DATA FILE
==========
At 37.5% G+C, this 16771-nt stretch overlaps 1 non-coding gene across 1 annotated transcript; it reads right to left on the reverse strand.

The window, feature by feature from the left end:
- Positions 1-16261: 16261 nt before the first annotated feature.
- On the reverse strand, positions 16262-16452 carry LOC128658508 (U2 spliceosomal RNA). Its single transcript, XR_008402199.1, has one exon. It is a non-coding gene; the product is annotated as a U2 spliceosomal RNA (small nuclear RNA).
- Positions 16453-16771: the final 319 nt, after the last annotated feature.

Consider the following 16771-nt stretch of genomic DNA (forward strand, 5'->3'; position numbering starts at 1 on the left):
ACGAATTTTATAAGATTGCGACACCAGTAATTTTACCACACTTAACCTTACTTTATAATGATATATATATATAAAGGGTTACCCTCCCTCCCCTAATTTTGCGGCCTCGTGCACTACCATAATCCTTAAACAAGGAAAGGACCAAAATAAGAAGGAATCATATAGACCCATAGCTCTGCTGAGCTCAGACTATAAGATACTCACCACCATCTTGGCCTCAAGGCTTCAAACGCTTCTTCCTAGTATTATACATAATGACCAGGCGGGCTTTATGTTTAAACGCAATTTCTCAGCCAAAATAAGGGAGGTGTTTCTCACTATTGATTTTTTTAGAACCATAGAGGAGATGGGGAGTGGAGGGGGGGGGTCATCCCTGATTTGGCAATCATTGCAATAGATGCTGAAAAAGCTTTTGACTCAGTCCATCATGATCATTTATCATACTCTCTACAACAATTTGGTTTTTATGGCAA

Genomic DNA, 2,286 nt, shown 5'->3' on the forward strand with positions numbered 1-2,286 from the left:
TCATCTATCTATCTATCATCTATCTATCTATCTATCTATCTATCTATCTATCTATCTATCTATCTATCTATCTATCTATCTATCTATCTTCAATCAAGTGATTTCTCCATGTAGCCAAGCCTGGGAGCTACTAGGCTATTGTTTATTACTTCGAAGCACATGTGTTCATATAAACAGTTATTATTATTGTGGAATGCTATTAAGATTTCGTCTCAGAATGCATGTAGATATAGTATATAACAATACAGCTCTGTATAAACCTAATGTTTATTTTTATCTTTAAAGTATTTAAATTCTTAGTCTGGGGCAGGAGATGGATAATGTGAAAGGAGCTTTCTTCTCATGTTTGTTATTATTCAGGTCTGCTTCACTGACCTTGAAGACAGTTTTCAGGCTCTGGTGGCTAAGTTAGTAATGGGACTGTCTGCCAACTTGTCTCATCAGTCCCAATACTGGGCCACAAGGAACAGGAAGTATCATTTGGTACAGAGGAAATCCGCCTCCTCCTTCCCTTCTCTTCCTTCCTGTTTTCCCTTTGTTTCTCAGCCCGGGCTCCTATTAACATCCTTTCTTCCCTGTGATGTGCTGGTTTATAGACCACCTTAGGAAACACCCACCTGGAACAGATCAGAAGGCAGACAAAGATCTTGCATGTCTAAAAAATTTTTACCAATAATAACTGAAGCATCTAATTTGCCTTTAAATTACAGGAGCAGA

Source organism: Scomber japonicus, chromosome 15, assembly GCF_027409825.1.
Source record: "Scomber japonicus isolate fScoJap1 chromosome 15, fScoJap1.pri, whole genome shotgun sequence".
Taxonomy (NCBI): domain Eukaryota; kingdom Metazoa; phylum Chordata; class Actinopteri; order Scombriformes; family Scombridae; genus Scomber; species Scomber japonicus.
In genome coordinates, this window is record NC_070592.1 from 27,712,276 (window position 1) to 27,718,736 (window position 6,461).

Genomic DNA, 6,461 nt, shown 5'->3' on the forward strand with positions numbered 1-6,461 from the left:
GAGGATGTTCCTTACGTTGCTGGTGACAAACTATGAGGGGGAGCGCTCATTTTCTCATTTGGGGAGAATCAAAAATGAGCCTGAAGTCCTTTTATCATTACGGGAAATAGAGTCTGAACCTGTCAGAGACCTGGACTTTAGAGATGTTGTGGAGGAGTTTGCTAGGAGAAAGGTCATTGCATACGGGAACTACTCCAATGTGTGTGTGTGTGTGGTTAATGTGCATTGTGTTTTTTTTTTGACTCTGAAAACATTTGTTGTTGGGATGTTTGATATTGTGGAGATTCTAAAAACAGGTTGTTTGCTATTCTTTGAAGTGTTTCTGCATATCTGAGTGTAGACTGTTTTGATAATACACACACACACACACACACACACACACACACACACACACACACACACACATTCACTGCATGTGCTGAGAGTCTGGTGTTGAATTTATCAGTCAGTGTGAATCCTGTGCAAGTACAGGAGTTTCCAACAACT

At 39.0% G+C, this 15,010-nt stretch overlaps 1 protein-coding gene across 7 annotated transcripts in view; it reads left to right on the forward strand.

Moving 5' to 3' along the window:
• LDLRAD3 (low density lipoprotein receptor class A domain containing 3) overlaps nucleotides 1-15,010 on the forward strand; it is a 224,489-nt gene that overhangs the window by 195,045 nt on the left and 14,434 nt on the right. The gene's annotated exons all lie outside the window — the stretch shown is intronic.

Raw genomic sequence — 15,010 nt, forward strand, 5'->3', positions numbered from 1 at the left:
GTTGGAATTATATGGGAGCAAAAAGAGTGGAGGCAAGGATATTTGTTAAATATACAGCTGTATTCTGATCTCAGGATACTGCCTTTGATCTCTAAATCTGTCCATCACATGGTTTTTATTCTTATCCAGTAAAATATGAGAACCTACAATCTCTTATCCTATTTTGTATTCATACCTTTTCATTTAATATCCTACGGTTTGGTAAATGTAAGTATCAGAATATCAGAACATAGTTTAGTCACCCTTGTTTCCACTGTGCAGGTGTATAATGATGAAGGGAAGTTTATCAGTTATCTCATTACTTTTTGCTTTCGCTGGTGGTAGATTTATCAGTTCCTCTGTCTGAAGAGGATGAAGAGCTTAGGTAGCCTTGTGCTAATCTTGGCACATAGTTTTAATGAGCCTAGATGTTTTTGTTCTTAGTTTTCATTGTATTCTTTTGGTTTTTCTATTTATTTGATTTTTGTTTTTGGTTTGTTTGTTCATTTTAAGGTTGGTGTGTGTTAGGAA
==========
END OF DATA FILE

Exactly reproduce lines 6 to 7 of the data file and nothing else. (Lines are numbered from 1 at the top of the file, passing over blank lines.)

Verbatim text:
Consider the following 16771-nt stretch of genomic DNA (forward strand, 5'->3'; position numbering starts at 1 on the left):
ACGAATTTTATAAGATTGCGACACCAGTAATTTTACCACACTTAACCTTACTTTATAATGATATATATATATAAAGGGTTACCCTCCCTCCCCTAATTTTGCGGCCTCGTGCACTACCATAATCCTTAAACAAGGAAAGGACCAAAATAAGAAGGAATCATATAGACCCATAGCTCTGCTGAGCTCAGACTATAAGATACTCACCACCATCTTGGCCTCAAGGCTTCAAACGCTTCTTCCTAGTATTATACATAATGACCAGGCGGGCTTTATGTTTAAACGCAATTTCTCAGCCAAAATAAGGGAGGTGTTTCTCACTATTGATTTTTTTAGAACCATAGAGGAGATGGGGAGTGGAGGGGGGGGGTCATCCCTGATTTGGCAATCATTGCAATAGATGCTGAAAAAGCTTTTGACTCAGTCCATCATGATCATTTATCATACTCTCTACAACAATTTGGTTTTTATGGCAA